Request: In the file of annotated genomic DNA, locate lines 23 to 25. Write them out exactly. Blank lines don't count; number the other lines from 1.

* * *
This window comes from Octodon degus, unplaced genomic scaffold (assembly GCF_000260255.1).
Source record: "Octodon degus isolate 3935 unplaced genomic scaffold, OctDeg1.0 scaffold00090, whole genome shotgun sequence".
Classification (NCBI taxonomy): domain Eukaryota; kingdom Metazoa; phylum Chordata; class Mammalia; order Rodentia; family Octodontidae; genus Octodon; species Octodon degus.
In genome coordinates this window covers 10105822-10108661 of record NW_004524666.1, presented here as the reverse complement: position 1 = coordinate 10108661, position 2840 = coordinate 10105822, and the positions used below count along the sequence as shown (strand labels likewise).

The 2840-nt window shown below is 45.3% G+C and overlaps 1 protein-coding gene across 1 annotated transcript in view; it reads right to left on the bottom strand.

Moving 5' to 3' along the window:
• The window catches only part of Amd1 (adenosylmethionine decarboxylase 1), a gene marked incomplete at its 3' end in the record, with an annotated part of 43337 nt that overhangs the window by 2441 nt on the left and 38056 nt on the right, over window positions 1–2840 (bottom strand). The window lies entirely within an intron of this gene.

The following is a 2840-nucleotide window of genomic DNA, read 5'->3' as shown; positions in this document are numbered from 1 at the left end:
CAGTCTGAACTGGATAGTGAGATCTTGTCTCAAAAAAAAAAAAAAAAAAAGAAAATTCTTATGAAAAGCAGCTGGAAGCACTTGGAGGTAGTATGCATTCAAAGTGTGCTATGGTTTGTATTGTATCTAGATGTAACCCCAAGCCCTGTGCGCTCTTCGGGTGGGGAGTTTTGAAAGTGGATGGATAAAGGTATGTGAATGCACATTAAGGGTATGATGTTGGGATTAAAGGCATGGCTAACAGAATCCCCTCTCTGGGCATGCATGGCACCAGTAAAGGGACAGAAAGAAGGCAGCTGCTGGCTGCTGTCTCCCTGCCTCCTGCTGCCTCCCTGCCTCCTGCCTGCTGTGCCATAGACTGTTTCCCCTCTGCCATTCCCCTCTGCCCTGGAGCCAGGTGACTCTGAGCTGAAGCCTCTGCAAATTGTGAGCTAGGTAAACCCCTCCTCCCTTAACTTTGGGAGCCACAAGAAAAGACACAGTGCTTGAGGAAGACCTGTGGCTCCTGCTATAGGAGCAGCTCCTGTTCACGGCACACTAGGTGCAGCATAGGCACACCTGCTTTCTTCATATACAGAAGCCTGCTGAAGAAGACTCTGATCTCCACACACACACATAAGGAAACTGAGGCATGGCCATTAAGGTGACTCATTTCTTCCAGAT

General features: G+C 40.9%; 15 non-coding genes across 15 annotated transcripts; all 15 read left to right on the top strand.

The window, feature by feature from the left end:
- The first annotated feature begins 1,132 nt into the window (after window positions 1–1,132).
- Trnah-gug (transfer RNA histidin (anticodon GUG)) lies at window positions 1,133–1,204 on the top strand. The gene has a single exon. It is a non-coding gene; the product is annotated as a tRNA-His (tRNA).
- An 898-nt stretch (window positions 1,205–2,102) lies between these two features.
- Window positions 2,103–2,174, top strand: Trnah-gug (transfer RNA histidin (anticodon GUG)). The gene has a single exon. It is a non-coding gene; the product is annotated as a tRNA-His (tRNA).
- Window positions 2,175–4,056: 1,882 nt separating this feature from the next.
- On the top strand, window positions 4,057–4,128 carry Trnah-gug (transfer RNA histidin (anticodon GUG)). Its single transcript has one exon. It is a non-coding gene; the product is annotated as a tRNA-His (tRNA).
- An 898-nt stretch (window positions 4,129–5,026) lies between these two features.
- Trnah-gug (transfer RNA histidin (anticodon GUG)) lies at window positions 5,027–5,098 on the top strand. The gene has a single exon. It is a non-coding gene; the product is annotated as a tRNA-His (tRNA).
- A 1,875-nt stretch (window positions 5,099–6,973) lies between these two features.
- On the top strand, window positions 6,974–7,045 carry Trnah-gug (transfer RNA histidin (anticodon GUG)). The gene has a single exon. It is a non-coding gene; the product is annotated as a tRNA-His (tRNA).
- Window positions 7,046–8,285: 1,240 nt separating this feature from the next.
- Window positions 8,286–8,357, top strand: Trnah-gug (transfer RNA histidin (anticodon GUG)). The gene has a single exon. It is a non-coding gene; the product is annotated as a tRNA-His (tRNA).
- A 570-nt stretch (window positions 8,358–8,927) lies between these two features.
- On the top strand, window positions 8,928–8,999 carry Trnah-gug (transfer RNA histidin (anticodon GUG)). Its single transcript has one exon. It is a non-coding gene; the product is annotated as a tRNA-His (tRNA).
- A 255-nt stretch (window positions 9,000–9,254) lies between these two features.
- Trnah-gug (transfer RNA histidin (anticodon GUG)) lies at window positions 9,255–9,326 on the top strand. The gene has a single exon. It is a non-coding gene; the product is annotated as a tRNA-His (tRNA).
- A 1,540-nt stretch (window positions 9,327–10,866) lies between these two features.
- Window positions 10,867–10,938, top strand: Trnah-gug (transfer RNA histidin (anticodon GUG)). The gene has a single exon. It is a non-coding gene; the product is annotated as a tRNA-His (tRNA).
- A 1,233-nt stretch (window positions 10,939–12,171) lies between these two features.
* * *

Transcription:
- Window positions 8,286–8,357, top strand: Trnah-gug (transfer RNA histidin (anticodon GUG)). The gene has a single exon. It is a non-coding gene; the product is annotated as a tRNA-His (tRNA).
- A 570-nt stretch (window positions 8,358–8,927) lies between these two features.
- On the top strand, window positions 8,928–8,999 carry Trnah-gug (transfer RNA histidin (anticodon GUG)). Its single transcript has one exon. It is a non-coding gene; the product is annotated as a tRNA-His (tRNA).